Gabriel Orozco Porcupine Eating a Tortilla, 2016 Pigment print
The creatures outside looked from pig to man, and from man to pig, and from pig to man again; but already it was impossible to say which was which. George Orwell
Man is the cruelest animal. Friedrich Nietzsche
Why have animals not been subject of greater interest in contemporary conversations and historical discourses in the arts? With this question as a premise, ANIMALITY examines how an artistic and theoretical impetus might be formed that challenges the way we think about beings that are not of our own species. In its essence, ANIMALITY asks what we as human beings can learn about ourselves when looking at the limitations of our own thinking, with respect to nonhuman animals. The exhibition leads us to reflect on the importance of addressing ethical issues, thinking beyond our own cultures, and questioning accepted assumptions of who we are. ANIMALITY proposes that while some distinctions between humans and animals are valid, the two groups are more productively conceived as parts of an ontological whole. The exhibition unfolds around six themes— Crossings, Extinction, Markings, Origins, Traces and Variations—each introduced by a short wall text guiding the visitor.
John Baldessari, Camel (Albino) Contemporary Needle (Large), 2013
Fiberglass, aluminum, stainless steel, acrylic and paint
ANIMALITY participates in a broader philosophical debate of the past two centuries that includes such thinkers as Friedrich Nietzsche, Martin Heidegger, Georges Bataille, Emmanuel Levinas, Gilles Deleuze and Félix Guattari, Jacques Derrida, and Michel Foucault, who has a particular importance to this exhibition. In his groundbreaking 1964 book ‘Madness and Civilization: A History of Insanity in the Age of Reason’, Foucault connects the idea of human madness with that of animalism. He describes how terms such as ‘wild beasts’, ‘untamed, and ‘frenzied’ have been applied not only to those actually suffering from mental illness, but also to humans from exotic places and cultures that, in the eyes of colonizers, had chosen to live like animals and thus were treated accordingly. ANIMALTY explores clear parallels between Foucault’s idea and our contemporary realities of refugees and immigrants, expanding the dialogue to the larger social and political issues of our time. Contemporary and historical artworks as well as numerous artifacts are juxtaposed, allowing for relationships between art and non-art materials to emerge, creating strong and provocative links between historical and contemporary realities.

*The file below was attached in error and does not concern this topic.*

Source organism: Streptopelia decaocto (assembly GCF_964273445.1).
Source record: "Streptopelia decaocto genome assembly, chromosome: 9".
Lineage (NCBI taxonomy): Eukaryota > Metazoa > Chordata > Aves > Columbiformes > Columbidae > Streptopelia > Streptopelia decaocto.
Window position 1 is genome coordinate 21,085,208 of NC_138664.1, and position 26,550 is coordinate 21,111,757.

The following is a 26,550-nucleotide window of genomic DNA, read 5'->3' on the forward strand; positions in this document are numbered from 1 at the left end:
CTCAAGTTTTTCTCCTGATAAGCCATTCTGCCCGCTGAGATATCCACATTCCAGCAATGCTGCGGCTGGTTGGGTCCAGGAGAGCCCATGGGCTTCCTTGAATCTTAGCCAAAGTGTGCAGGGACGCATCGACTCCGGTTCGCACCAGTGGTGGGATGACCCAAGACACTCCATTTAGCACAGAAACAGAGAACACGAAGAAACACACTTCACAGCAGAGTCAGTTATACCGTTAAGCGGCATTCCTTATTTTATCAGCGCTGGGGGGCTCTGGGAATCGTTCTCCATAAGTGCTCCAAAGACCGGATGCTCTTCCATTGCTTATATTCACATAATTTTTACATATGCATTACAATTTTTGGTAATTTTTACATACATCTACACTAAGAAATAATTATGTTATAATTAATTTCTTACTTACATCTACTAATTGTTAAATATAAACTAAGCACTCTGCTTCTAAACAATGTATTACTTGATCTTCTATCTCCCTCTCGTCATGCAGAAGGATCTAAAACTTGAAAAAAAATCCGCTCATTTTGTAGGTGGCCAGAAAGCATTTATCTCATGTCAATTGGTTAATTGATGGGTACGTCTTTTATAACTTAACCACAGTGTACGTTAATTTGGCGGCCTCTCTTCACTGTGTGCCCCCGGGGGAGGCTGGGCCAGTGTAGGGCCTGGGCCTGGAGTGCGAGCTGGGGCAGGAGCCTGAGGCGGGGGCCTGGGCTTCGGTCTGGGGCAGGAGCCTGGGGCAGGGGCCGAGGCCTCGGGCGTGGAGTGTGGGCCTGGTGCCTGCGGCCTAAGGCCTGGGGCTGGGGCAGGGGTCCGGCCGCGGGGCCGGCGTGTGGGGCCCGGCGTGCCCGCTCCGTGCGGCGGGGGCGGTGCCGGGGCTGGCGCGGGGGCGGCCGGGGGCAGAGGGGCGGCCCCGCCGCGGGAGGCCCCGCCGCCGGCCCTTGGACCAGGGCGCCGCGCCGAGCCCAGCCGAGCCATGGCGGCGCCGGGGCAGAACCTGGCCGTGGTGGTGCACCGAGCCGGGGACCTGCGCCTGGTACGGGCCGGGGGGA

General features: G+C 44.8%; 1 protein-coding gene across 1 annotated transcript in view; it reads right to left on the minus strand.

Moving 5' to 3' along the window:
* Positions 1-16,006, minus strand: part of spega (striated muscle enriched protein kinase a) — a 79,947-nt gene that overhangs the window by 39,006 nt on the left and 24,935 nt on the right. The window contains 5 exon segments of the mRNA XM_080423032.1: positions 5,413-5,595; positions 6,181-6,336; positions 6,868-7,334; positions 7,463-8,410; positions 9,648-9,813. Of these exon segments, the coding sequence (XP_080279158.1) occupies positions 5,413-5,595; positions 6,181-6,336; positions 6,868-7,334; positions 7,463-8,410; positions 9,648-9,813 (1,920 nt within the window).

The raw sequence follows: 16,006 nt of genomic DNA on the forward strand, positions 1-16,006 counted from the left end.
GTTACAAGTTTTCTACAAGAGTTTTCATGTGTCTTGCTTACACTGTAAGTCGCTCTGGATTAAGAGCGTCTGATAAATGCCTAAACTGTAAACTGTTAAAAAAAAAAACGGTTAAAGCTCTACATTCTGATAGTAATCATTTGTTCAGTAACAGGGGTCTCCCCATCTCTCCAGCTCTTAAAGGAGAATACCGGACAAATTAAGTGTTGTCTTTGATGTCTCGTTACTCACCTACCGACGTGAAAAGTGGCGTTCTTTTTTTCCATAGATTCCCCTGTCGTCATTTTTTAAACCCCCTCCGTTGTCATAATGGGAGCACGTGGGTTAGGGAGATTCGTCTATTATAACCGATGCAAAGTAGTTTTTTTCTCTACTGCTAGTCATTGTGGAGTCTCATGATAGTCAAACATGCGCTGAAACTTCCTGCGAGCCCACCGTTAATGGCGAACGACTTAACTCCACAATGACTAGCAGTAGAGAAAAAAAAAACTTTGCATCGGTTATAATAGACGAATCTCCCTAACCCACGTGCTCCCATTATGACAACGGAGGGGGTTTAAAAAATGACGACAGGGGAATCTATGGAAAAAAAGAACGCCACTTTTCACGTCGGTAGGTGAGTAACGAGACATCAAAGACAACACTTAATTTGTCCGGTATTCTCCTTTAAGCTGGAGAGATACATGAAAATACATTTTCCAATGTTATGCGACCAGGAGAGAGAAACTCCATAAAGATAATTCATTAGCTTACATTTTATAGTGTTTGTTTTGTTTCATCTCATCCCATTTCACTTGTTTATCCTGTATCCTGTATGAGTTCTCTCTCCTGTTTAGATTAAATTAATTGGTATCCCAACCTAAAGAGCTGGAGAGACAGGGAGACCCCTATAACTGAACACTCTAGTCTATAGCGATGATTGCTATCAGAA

The display of the exhibition follows the layout of the zoo. Over the last 150 years, zoos have developed completely new display strategies to simulate animals’ natural habitats and retire as inhumane the old- fashioned cage. The layout of ANIMALITY examines the meaning of nature in the city by looking at how zoos have assembled and displayed their animal collections, contrasting the idea of museum with that of a zoo. Indeed, both zoos and museums are concrete expressions of long-standing tensions between wildness and civilization. In their efforts to promote an appreciation of art and nature, both museums and zoos reveal much about how our culture envisions the world and humanity’s place in it.
Jens Hoffmann is a writer and exhibition maker. He currently is Director of Special Exhibitions and Public Programs at The Jewish Museum, New York, Co-Artistic Director of FRONT International: Cleveland Exhibition of Contemporary Art and Senior Curator at the MOCA Detroit.
Cast of Creatures
Giorgio Agamben,Jennifer Allora and Guillermo Calzadilla, John Baldessari,Stephan Balkenhol,Georges Bataille,Pierre Bismuth,Cosima von Bonin,Marcel Broodthaers,Balthasar Burkhard,Maurizio Cattelan,Abraham Cruzvillegas,Charles Darwin,Berlinde De Bruyckere,Gilles Deleuze and Félix Guattari,Mark Dion,André Marie Constant Duméril,Albrecht Dürer,Elmgreen & Dragset,Roe Etheridge,Peter Fischli and David Weiss,Étienne de Flacourt,Michel Foucault,Conrad Gessner,J. J. Grandville,João Maria Gusmão and Pedro Paiva Ernst Haeckel,John Halas and Joy Batchelor,Petrit Halilaj,Charley Harper,Carsten Höller,Roni Horn,Marine Hugonnier,Peter Hujar,Luce Irigaray,Malia Jensen,Sarah Jones,Jamian Juliano-Villain, E’war Kagoshima, Karen Kilimnik, Louise Lawler, Jochen Lempert, Emmanuel Levinas, Klara Liden,Carl von Linné, Robert Longo, Steve McQueen, Maria Sibylla Merian, Annette Messager, Eadweard Muybridge, Friedrich Nietzsche, Gabriel Orozco, George Orwell,Jean Painlevé, Naufus Ramírez-Figueroa, Louis Renard,Henri Rousseau,Johann Christian, Daniel von Schreber, Alberts Seba,Wael Shawky,George Shiras,Yank Shonibare,Tarry Simon,Hiroshi Sugimoto,Emily Sundblad,Adrián Villar Rojas,Danh V,Peter Wächtler,William Wegman,Franz West,Harrison Weir,Alexander Wilson,Jordan Wolfs,Cerith Wyn Evans,Jakub Julian Ziolkowski.
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Annette Messager L’oiseau, 2015 Black aluminium foil, 2 painted hooks